7. What role does the media, including social media, play in the lives of Afghan women and girls?


Social media is a growing force in Afghanistan and as one writer recently said to me, social media and technology will keep this country from ever fully returning to the repressive state that it once was. The world has opened up for Afghan youth and they will not be kept down. Education does that—our understanding grows, and with it our capacity to envision that which is currently beyond our reach. Our job, as advocates, is to encourage and enable that reach until the gap is closed and a new plateau is reached. 


AWWP of course exists only because of the wonder of the Internet and the opportunities it gives us to work with women whom we cannot otherwise access. It is an expensive venture, though. Internet in Afghanistan is not cheap, but it is the lifeblood of the program. The world is able to access first-hand, real-time musings of Afghan women only because AWWP has created this channel, this literary supply chain that feeds their thoughts to you by way of our magazine and social media platforms. We have more readers per month who read the women’s works on Facebook than on our website.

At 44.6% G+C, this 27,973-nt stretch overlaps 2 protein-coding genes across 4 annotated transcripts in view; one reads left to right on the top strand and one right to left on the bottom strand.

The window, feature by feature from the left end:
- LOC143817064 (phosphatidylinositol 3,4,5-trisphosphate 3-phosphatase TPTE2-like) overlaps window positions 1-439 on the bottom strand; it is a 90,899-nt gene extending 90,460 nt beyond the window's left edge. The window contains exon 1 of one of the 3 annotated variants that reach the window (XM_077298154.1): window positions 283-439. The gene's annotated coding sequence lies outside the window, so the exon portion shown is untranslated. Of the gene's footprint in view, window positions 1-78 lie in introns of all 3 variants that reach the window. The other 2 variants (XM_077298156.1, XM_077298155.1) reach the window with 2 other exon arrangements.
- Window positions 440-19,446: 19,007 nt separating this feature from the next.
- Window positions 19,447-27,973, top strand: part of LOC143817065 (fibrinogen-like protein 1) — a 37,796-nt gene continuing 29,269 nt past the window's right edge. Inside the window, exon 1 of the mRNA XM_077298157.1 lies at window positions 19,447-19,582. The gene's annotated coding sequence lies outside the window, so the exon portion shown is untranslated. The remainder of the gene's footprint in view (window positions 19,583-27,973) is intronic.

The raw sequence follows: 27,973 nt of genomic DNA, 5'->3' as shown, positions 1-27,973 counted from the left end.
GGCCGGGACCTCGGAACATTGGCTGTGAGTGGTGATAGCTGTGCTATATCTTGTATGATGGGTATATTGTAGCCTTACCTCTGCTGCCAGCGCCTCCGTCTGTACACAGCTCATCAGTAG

What we sorely need, and this goes back to the ‘challenges’ question, perhaps, is a high-tech online software company to say, “We love what you are doing! Can we provide a software system designed especially for your online workshops?” My dream is to have that conversation with the big girls in Silicon Valley — they analyze, design, and fund a system that upgrades our ability to provide even more service for the women. 


8. What is on the horizon for the AWWP in the coming years? 


One of our key goals for the coming years is to train the Afghan team to take over some of the management roles and transfer more of the leadership to operate in Afghanistan under the umbrella of our NGO registration in Kabul. As we expand the Dari language initiatives, add Pashto workshops, etc., it will be important that Seeta and the team in Afghanistan take on leadership roles and grow the organization from within their worldview, using us as support.